Medical Records

Creative Commons/Pixabay

When you go to your doctor's office, sometimes it seems the caregivers spend more time gathering data about you than treating you as a patient.

Electronic medical records are everywhere – annoying to doctors and intrusive to patients.

But now researchers are looking to see if they can plow through the vast amount of data that's gathered in those records, along with insurance billing information, to tease out the bits that could be useful in refining treatments and identifying new uses for drugs.

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D Gorenstein

The federal government has invested more than $30 billion in electronic medical records. The idea is that these records will let doctors and hospitals improve patient care – and potentially lower costs – by tracking all the treatment a person receives.

The government may want its money back.

President Obama is at Stanford University today, hosting a cybersecurity summit. He and about a thousand guests are trying to figure out how to protect consumers online from hacks and data breaches.

Meanwhile, in the cyber underworld, criminals are trying to figure out how to turn every piece of our digital life into cash. The newest frontier: health records.

I grab a chair and sit down with Greg Virgin, CEO of the security firm RedJack.

No one likes it when a new drug in people's medicine cabinets turns out to have problems — just remember the Vioxx debacle a decade ago, when the painkiller was removed from the market over concerns that it increased the risk of heart attack and stroke.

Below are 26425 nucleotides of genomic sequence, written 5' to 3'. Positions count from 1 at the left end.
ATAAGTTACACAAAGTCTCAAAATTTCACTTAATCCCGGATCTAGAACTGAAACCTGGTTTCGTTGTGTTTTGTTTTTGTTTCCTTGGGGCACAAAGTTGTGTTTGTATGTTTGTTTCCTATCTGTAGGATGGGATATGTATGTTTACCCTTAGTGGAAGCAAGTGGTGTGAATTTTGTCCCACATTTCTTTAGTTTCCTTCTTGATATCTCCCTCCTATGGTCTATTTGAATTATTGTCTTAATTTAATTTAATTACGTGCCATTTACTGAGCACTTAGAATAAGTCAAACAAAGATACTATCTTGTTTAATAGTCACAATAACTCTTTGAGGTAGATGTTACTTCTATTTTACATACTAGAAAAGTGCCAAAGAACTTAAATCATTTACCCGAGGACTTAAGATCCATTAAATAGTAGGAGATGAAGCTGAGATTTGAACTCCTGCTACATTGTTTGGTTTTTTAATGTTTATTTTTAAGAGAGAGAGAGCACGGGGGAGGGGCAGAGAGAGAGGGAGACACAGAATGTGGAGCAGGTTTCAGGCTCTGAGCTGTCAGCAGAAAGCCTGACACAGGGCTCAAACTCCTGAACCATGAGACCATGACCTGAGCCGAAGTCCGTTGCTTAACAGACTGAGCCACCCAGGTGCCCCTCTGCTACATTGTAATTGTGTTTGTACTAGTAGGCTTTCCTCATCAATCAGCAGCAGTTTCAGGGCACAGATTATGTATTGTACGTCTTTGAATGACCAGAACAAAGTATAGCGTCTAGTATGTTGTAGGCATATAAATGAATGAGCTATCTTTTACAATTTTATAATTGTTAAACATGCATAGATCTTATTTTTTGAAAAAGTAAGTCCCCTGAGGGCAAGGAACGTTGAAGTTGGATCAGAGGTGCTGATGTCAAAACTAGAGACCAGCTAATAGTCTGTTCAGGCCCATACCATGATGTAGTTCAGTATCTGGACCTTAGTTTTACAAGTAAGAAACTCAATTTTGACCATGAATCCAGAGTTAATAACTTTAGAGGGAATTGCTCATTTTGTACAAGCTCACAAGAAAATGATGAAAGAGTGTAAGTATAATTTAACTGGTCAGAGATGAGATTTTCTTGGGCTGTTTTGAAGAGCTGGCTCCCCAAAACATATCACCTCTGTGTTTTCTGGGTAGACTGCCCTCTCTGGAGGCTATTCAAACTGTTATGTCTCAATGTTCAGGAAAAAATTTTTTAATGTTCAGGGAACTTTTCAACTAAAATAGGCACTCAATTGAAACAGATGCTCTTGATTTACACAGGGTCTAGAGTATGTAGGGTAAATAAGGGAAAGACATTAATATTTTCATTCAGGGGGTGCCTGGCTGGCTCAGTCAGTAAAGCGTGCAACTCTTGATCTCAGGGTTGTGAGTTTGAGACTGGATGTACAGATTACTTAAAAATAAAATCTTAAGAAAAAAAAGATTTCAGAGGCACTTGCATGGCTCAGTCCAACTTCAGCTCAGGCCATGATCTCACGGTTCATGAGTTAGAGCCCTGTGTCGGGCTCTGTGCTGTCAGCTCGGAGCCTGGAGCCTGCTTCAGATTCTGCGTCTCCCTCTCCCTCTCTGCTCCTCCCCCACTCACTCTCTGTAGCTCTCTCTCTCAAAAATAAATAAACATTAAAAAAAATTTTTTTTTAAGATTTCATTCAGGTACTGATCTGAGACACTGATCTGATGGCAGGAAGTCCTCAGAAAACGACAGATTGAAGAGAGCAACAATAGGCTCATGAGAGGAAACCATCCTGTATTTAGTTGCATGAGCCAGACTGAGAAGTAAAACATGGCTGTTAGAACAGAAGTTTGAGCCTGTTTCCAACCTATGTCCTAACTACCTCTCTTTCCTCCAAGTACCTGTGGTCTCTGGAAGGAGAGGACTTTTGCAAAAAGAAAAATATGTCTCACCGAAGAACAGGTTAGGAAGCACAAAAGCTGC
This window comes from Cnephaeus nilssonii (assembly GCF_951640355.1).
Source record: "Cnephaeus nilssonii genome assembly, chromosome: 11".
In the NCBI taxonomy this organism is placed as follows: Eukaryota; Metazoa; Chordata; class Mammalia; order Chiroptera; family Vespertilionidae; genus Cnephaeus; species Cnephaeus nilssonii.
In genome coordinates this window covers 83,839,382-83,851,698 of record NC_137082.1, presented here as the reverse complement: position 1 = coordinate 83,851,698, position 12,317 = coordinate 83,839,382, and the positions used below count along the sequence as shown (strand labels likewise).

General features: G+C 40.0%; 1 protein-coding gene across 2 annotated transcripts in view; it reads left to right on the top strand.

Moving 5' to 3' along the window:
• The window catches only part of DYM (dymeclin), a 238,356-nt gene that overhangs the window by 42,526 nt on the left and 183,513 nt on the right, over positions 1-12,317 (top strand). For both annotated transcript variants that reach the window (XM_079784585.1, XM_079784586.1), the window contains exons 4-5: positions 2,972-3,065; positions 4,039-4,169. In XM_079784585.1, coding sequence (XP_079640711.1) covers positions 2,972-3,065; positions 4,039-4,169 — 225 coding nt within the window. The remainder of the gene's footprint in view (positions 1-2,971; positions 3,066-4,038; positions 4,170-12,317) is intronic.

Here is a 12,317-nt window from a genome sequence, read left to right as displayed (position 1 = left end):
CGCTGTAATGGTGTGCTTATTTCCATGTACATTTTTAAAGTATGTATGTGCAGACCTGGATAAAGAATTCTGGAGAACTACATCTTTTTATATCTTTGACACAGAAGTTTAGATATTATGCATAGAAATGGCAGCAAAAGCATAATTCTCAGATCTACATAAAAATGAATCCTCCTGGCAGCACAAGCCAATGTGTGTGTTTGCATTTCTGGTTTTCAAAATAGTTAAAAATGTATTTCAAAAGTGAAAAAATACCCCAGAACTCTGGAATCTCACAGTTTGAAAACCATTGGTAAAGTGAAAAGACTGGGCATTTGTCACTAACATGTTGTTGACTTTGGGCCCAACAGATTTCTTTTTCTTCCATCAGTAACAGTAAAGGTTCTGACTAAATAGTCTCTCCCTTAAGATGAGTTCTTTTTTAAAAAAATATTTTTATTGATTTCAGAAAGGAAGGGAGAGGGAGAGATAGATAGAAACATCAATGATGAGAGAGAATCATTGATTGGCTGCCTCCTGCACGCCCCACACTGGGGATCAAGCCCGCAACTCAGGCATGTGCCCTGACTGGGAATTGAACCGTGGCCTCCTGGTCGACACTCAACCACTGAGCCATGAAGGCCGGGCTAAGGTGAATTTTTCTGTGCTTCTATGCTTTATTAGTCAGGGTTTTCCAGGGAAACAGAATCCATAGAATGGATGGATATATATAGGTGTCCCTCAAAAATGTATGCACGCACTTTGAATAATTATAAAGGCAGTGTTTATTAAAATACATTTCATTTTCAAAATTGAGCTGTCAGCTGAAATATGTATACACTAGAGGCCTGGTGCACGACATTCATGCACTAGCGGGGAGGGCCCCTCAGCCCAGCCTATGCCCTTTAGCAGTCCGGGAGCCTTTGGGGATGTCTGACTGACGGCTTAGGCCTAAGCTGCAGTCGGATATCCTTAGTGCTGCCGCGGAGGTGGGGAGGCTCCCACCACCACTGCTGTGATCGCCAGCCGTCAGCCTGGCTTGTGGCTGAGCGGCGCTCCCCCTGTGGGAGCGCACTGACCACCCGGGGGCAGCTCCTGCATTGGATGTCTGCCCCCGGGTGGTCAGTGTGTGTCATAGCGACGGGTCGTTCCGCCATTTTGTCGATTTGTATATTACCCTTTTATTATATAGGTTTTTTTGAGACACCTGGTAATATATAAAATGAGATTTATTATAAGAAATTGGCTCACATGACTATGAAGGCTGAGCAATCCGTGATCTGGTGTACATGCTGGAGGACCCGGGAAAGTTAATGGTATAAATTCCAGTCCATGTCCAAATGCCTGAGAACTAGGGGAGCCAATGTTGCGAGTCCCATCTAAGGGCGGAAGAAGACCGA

To do a better job of spotting unforeseen risks and side effects, the Food and Drug Administration is trying something new — and there's a decent chance that it involves your medical records.

A Bitter Pill To Swallow

Jun 3, 2014
stock photo

One of the biggest challenges American hospitals face right now is moving to electronic medical records from old-fashioned paper files.

The switch is costing tens of billions of dollars, eating up tons of staff time, and it's especially tough for the country's 2,000 rural and small-town hospitals.

Sound Medicine: January 11, 2009

Jan 11, 2009

Topics for this week include Varicose Veins; Kids with Kidney Stones; Patient Photos in Medical Records; and the book "Before You Go Under." This week's Checkup discusses how to keep aging brains alert - by web surfing.

Sound Medicine: December 28, 2009

Dec 28, 2008

Topics for this week: Rock Steady Boxing; Distracted Drivers; Electronic Medical Records; The "Power Stretch" Machine; Stuttering; Water Births; Drum to Stay Fit; and Alligator Blood for Health.